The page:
The bishops’ conference in Spain is revealing more and more data on sexual abuse of minors in the Spanish Catholic Church. On Thursday, the report ‘Para dar luz’ (To shed light) was published in this regard.
It is the first time the number of victims counted has been made public. This number stands at 971. The number of abusers now stands at 728. In March last year, the number of published abusers was 506.
Data has also come to light that was only partially known until now. For example, the fact that of these 728 abusers, 80% were ordained – 378 priests (51.92%) and 208 religious (28.57%) – compared with 92 lay people (12.63%), one deacon and 23 cases in which the complainant could not specify the offender’s ecclesiastical status. The number of perpetrators that are now deceased stands at 63.60% and 36.40% are still alive, as far as is known.
Perpetrators mostly men
The perpetrators are almost all men. There are only five women among the accused. From these figures, the Episcopal Conference concludes that ‘the abuses are predominantly of a male homosexual nature, namely in 81.89% of the cases’. However, 17.69% of abuse cases are of heterosexual nature.
Abuse over the years
Most abuse cases date back to the years between 1960 and 1990. On average, there were about 14.5 cases per year. Between 1970 and 1980, the number of complaints was highest at 172. The trend then decreased dramatically after 1990 (45 cases until 2000) and in the first decade of the 21st century, with 20 cases until 2010.
A plague that won’t stop
Since then, however, the figures have been rising again. Between 2010 and 2020, 60 cases were reported. But then, the number of abuse cases rose sharply from 2020 onwards, with 34 cases in just three years. An uptick that seems to disprove the repeated assertion that child abuse in the Catholic Church is a thing of the past. Moreover, the rise in reported cases is surprising at a time when the Church has intensified both its prevention activities, especially in schools and parishes, and its protocols for action in case of such cases.
The bishops’ conference interprets this increase as the result of ‘greater sensitivity to abuse and bringing protection offices closer to the people’. They also point to the ‘social context’ and recall that according to data from the Public Prosecutor’s Office for Crimes in Spain, complaints of sexual abuse have almost doubled in the last 10 years and ‘the Church is not exempt from this reality’.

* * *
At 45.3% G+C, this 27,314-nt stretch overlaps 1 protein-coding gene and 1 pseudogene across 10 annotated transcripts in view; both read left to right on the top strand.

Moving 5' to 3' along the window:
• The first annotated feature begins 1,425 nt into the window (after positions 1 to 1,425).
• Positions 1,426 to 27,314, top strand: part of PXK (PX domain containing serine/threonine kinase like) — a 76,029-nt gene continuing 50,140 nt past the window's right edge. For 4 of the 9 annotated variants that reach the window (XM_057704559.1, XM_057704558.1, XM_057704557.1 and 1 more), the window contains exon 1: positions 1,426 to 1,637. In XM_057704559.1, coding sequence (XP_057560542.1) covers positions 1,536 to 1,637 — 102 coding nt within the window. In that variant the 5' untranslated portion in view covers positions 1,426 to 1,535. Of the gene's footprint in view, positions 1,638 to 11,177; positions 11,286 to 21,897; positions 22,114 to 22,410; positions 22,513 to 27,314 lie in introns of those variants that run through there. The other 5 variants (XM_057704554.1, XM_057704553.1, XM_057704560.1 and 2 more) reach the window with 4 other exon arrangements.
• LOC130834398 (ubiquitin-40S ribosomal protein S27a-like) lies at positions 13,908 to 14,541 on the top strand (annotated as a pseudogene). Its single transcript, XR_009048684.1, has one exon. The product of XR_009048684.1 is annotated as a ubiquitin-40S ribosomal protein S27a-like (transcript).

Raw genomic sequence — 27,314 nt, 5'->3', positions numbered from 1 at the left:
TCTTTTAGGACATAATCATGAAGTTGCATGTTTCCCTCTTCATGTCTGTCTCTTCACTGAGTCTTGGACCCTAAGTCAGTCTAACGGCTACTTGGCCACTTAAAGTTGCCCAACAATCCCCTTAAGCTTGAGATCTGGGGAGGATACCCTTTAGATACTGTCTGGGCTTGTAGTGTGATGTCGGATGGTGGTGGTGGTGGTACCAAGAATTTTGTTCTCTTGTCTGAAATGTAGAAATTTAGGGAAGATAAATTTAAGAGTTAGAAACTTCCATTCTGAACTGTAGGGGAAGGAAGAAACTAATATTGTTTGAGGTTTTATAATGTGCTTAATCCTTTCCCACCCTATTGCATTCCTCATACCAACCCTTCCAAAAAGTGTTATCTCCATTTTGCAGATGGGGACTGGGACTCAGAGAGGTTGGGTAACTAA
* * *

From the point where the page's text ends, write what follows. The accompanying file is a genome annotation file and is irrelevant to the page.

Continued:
Abuse in today’s society
The report devotes an extensive chapter to ‘The situation of abuse in Spanish society today’. There, it highlights that the crimes presented by the Public Prosecutor’s Office between 2011 and 2021, ‘it is striking that this type of proceedings [sexual crimes against minors] multiplied by 4.5 in this period, from 1,180 in 2011 to 5,271 in 2021’.
According to the bishops’ conference’s criteria, this social context would also explain the increase in the number of cases of abuse within the Catholic Church in recent years. What the report does not provide is an internal explanation of why the average number of cases of abuse in the Church was 2 per year in the first decade of the 21st century, and has risen to more than 10 per year since 2020, precisely in the years when the greatest emphasis has been placed on combating this scourge.
Instruction on sexual abuse
Apart from the presentation of the ‘Giving Light’ report, Thursday was also used to publicise the ‘Instruction on Sexual Abuse’. This was approved by the plenary of the episcopate in April. The document is part of the framework protocol for prevention and action approved by the same body in November.
The event was presented on Thursday by the secretary-general of the bishops’ conference, César García Magán, who acknowledged with regard to the Church that “we are a people who are ashamed but hopeful. We will never tire of asking for forgiveness, but neither will we tire of caring for those who suffer from this scourge, wherever they are, nor of providing the means to make the Church an increasingly safe place for children and young people’.